Little Liberia Afro-fusion pop-up business wins $100,000 in Hatch Detroit contest

Melody Baetens
The Detroit News

The owner of pop-up food business that brings a taste of West Africa, and Liberia, specifically, to Detroit has gotten a major boost toward her goal to open a restaurant in the city. 

Thursday night in TechTown, chef and entrepreneur Ameneh Marhaba was named the winner of $100,000 in the weeks-long Hatch Detroit contest. In an emotional, passionate pitch to a panel of judges, she told her story of recently losing her father, who brought his family to the United States from post-war Liberia for a chance at a better life. 

"Also, my mom taught me a lot about not forgetting where I came from, not forgetting about my culture and not forgetting about where my roots are," Marhaba said. "I wanted to bring a little bit of that Liberian spirit to Detroit, so I started the pop-up business."

The 2022 Hatch Detroit winner Ameneh Marhaba, second from right, is presented with a check from Comerica Bank and Hatch Detroit.

She not only wins twice the money the Hatch winners have gotten over the past decade, but also thousands of dollars in pro bono professional support from Hatch Detroit and its partners, including Comerica Bank. Marhaba and the other four finalists made it this far by getting votes from the public. Little Liberia was chosen Thursday evening by a panel of judges that included Hatch alumni and others in the business community. 

"Little Liberia is an Afro-fusion pop-up restaurant. It is the symbolism of women and immigrant leadership, will and experience and the culture that this creates for our guests," said Marhaba, who described herself as "a biracial immigrant with a very big dream." She says her food is healthy, affordable and exciting. 

Little Liberia has popped up for one-off dinners at many Metro Detroit restaurants, including Brooklyn Street Local and Baobab Fare, the latter which won the same contest in 2018. Baobab Fare co-owner Mamba Hamissi is a mentor of Marhaba, and spoke at the event as a Hatch alumnus. 

During her pitch Marhaba said she believes her restaurant will be the city's first Liberian eatery. 

"We're bringing something very new, very exciting. We have been doing this since 2016 ... and Detroiters have accepted it," she said. "We also want to empower other minority groups like ourselves who came from nothing and want to make something out of their lives. We want to create a safe haven. Have a meal with us and just have a good time."

Marhaba accepted a large novelty check for $100,000 through tears.

"I'm glad I could make my dad proud," she said.

The businesses that made it to the finals are all food-related and owned by women. The five entrepreneurs, hugged on stage and took photos with one another.  

Here are the other four finalists, which will continue to get support from Hatch Detroit as alumni of the program: 

Colfetaire is a European pastry shop that will specialize in Romanian desserts. Owner Andrea Colfescu and her mother, Claudia, pivoted their business to offer baking kits for kids to make at home during the pandemic. The plan is to open a brick-and-mortar location in downtown Detroit. Follow them at facebook.com/colfetarie.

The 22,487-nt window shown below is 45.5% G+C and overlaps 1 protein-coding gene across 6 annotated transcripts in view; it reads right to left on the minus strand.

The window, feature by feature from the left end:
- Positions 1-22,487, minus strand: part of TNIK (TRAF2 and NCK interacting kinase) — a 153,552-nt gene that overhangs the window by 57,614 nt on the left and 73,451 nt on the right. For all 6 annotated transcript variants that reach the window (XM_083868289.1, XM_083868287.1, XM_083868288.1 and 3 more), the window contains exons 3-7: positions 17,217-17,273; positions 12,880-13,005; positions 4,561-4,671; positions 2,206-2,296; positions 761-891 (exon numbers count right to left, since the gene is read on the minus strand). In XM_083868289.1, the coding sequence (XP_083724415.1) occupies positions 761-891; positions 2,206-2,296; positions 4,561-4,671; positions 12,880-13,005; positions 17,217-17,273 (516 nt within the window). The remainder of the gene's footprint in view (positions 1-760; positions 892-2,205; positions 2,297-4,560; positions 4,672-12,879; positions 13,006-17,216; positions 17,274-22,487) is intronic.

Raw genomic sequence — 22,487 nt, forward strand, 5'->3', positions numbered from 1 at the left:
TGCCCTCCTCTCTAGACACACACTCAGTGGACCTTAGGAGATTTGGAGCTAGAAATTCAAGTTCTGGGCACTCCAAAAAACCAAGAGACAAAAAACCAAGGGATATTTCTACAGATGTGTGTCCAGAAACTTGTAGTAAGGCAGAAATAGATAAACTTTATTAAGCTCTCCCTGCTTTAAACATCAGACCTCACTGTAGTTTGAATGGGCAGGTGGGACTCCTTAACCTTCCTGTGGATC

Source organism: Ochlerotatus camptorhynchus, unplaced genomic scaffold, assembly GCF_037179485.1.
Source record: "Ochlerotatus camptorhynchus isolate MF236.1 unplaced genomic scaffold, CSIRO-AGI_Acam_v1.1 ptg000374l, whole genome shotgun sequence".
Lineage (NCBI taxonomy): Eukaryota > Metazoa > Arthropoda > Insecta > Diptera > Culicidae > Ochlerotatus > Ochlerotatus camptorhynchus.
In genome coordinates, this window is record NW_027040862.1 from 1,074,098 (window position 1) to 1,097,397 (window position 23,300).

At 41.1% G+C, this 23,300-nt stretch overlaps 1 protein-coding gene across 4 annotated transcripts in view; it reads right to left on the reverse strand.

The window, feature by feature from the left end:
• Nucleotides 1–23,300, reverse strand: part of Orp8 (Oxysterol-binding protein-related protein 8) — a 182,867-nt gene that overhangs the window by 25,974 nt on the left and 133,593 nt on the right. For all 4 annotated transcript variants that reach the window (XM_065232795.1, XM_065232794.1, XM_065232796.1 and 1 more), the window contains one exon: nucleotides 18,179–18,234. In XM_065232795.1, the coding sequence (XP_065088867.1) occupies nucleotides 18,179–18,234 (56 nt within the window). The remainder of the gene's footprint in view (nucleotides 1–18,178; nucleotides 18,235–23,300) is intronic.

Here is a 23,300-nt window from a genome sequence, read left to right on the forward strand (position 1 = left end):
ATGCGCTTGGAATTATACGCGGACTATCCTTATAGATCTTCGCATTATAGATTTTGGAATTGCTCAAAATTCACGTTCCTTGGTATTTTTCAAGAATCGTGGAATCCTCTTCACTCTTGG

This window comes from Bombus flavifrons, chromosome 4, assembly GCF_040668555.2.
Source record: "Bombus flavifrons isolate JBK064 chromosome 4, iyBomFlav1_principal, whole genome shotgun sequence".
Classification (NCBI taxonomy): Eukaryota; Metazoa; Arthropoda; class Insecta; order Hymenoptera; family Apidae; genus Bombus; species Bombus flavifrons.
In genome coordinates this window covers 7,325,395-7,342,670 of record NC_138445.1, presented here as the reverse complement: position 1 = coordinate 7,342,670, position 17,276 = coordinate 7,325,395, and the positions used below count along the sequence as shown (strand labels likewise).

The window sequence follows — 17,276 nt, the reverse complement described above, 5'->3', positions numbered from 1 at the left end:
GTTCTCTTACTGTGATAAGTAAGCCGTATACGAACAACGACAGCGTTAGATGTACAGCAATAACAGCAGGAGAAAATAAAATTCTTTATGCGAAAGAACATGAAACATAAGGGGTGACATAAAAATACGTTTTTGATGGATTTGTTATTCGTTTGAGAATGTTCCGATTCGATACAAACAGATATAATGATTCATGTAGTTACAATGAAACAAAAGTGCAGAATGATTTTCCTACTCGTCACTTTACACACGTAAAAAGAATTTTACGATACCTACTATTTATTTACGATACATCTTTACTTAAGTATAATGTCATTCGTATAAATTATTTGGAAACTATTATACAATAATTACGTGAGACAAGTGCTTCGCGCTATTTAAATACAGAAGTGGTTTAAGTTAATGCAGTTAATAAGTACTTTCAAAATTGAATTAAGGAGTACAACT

Much has been written about Detroit Farm and Cider, a nearly 5-acre commercial farm on Detroit's west side. Owner Leandra King has been fundraising to build an on-site cider mill that will offer programming for local kids as well as make apple cider and doughnuts. Once her mill is running, she said hers will be the only Black woman-owned cider mill in the country. Visit detroitfarmandcider.com.

Jasmine-Denard Haskins's Asian street food pop-up Gajiza Dumplins specializes in their namesake food served in a variety of ways plus dishes like fried rice, yakisoba noodles and "tiki tots." Find them regularly at Lost River tiki bar on Detroit's east side. Haskins' plan is to take her frozen dumplings to retail. Learn more or order frozen dumplings at gajizadumplins.com.

Coming soon to the Avenue of Fashion, Lily's & Elise will serve European-style high tea with pastries and small plates, plus cocktails made with tea. Owner Kimberly Elise is one of only three "tea sommeliers" in Michigan. Follow their progress at lilysandelise.com.

Over the past decade, the Hatch Detroit contest has given $50,000 grants to businesses looking to open brick-and-mortar locations. This year, Comerica Bank doubled the award to $100,000. 

Nearly 50 participants have successfully opened storefronts over the past 10 years, according to Hatch Detroit.

Some of the recent alumni include winners 27th Letter Books near Corktown, Baobab Fare African restaurant in New Center and Meta Physica Wellness Center in Corktown. Recent finalists include The Kitchen by Cooking with Que in New Center and Warda Pâtisserie in Midtown, which won a prestigious James Beard Award last month

“We are eager to support and spotlight Little Liberia as the newest addition to the city’s growing small business environment,” said Hatch Detroit's executive director Vittoria Katanski in a statement after the event. “After 10 years of the Comerica Hatch Detroit Contest, it is so evident how strong and deep the entrepreneurial spirit in Detroit runs, and Little Liberia is a prime example of tenacity and hard work paying off. As an organization, Hatch Detroit continues to support its alumni and winners even after the competition, and we look forward to seeing where this victory takes Little Liberia.”

Follow Little Liberia's progress at facebook.com/littleliberia or on Instagram @little_liberia

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mbaetens@detroitnews.com

Twitter: @melodybaetens